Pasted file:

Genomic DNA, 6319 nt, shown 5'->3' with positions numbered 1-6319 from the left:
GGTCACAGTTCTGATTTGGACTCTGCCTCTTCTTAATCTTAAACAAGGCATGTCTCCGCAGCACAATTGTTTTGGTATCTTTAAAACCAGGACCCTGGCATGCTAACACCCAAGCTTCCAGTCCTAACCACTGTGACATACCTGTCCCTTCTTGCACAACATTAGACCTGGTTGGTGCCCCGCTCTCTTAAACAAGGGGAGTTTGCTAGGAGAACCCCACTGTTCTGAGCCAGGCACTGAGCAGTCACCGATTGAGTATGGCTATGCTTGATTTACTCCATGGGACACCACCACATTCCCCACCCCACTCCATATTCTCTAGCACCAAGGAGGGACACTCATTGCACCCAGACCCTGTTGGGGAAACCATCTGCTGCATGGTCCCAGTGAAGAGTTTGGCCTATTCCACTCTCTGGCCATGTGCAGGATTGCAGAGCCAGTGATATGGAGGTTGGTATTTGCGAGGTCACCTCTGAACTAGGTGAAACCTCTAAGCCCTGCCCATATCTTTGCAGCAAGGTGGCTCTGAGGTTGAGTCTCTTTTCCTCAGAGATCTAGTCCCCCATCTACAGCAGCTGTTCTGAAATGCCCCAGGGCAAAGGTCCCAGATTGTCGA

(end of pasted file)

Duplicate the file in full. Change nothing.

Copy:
Genomic DNA, 6319 nt, shown 5'->3' with positions numbered 1-6319 from the left:
GGTCACAGTTCTGATTTGGACTCTGCCTCTTCTTAATCTTAAACAAGGCATGTCTCCGCAGCACAATTGTTTTGGTATCTTTAAAACCAGGACCCTGGCATGCTAACACCCAAGCTTCCAGTCCTAACCACTGTGACATACCTGTCCCTTCTTGCACAACATTAGACCTGGTTGGTGCCCCGCTCTCTTAAACAAGGGGAGTTTGCTAGGAGAACCCCACTGTTCTGAGCCAGGCACTGAGCAGTCACCGATTGAGTATGGCTATGCTTGATTTACTCCATGGGACACCACCACATTCCCCACCCCACTCCATATTCTCTAGCACCAAGGAGGGACACTCATTGCACCCAGACCCTGTTGGGGAAACCATCTGCTGCATGGTCCCAGTGAAGAGTTTGGCCTATTCCACTCTCTGGCCATGTGCAGGATTGCAGAGCCAGTGATATGGAGGTTGGTATTTGCGAGGTCACCTCTGAACTAGGTGAAACCTCTAAGCCCTGCCCATATCTTTGCAGCAAGGTGGCTCTGAGGTTGAGTCTCTTTTCCTCAGAGATCTAGTCCCCCATCTACAGCAGCTGTTCTGAAATGCCCCAGGGCAAAGGTCCCAGATTGTCGA